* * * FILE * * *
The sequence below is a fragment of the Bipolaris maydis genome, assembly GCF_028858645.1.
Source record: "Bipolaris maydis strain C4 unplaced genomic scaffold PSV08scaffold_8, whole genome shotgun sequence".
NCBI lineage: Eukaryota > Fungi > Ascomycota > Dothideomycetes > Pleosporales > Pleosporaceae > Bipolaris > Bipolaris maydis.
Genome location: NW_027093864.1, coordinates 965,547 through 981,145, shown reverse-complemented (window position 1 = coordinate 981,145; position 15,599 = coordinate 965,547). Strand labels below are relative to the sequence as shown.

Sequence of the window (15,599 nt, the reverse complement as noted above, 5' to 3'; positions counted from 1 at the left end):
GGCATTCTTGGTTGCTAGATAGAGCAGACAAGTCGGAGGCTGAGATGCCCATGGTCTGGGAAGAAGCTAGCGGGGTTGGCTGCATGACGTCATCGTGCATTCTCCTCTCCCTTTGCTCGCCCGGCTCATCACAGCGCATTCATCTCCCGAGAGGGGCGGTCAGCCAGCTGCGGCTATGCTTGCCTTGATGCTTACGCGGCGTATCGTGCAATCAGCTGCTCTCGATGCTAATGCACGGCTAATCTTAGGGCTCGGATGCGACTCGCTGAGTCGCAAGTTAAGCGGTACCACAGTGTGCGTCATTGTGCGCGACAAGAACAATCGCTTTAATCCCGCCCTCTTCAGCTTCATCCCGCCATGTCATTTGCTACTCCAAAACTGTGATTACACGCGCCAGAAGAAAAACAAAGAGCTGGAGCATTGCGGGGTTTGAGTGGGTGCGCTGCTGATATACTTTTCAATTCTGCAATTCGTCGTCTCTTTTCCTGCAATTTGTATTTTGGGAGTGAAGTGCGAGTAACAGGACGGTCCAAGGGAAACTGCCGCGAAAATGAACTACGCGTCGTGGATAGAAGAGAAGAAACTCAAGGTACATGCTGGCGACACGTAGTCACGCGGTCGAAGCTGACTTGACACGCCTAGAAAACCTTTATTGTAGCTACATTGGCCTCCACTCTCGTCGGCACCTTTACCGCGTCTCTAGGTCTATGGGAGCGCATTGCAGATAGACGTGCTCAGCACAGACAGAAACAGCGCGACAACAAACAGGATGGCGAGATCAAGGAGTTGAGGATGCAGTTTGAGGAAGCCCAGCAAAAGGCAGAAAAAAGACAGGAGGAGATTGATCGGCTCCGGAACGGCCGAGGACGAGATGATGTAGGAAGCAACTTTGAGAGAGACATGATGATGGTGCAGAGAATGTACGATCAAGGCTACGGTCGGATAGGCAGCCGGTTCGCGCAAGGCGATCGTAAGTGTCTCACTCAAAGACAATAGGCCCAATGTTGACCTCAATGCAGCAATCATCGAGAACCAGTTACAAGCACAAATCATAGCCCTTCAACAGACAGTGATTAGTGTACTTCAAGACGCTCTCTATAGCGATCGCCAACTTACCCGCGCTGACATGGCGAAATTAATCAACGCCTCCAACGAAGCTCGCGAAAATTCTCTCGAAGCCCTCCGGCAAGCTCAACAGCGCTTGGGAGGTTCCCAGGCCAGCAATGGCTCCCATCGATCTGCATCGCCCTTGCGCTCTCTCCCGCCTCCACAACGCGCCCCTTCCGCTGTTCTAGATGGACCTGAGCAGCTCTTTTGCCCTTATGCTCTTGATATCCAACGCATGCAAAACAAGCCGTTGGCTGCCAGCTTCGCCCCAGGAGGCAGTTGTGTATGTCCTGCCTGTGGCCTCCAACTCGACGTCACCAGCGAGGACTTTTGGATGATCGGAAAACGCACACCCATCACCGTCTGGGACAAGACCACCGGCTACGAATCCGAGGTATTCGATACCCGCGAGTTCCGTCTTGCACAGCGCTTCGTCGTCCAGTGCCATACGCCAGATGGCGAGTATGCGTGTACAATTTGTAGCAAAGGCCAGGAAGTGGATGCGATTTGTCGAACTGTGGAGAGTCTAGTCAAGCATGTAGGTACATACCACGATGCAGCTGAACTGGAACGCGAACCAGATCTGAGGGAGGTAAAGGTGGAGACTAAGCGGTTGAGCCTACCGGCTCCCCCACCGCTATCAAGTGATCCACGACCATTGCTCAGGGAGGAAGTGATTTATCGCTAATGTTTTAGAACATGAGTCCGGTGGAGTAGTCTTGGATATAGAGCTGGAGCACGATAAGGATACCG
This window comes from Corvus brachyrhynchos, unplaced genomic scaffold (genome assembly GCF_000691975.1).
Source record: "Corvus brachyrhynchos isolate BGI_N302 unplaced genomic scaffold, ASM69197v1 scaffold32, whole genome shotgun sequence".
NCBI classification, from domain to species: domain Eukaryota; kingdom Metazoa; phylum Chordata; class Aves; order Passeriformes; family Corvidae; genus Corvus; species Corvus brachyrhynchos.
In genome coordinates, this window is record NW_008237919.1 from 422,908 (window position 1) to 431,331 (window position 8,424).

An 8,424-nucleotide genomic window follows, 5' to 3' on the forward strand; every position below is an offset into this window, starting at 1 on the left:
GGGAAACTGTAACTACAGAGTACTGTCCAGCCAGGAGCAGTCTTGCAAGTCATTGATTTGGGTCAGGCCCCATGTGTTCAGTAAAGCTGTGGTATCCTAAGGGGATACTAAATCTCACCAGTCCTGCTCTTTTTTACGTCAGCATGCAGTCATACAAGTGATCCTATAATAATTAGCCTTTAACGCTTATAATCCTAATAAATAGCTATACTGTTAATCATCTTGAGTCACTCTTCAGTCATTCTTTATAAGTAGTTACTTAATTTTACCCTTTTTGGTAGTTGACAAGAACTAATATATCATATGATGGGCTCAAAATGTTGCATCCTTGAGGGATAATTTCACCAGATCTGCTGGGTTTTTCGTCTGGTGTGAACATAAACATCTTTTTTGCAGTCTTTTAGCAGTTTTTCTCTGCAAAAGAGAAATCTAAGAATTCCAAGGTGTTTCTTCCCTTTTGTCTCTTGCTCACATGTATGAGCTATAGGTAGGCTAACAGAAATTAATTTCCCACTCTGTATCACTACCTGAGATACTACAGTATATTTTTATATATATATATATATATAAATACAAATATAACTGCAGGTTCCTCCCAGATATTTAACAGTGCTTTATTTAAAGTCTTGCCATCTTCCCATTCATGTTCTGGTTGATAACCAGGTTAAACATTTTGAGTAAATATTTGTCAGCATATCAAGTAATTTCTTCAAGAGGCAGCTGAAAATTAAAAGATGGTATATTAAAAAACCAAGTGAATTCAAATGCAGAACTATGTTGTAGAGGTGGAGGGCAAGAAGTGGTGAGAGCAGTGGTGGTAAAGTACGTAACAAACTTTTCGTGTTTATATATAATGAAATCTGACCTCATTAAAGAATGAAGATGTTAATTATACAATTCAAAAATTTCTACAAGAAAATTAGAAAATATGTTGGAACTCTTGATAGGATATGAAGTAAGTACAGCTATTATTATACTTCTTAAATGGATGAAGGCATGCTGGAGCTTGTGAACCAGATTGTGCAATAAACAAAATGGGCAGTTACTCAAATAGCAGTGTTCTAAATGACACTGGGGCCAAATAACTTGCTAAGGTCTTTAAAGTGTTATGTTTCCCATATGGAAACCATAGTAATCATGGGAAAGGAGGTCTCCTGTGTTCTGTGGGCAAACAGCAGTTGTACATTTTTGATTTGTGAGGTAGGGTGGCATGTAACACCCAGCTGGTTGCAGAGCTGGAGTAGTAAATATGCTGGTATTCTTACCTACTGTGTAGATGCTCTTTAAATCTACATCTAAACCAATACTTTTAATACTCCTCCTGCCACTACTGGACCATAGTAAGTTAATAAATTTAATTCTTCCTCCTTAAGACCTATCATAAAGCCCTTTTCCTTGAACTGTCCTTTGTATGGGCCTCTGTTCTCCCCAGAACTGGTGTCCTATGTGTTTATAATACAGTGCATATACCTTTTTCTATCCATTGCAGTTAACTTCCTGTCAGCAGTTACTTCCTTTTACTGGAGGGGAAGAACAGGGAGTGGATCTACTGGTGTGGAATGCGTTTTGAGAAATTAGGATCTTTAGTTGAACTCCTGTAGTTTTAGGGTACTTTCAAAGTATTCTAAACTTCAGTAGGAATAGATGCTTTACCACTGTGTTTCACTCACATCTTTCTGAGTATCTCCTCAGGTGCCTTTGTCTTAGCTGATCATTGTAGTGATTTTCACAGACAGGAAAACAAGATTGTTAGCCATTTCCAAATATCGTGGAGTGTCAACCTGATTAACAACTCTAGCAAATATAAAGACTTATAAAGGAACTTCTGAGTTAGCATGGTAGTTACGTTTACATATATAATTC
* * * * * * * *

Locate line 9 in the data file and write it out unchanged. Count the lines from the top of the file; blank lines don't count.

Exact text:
NCBI classification, from domain to species: domain Eukaryota; kingdom Metazoa; phylum Chordata; class Aves; order Passeriformes; family Corvidae; genus Corvus; species Corvus brachyrhynchos.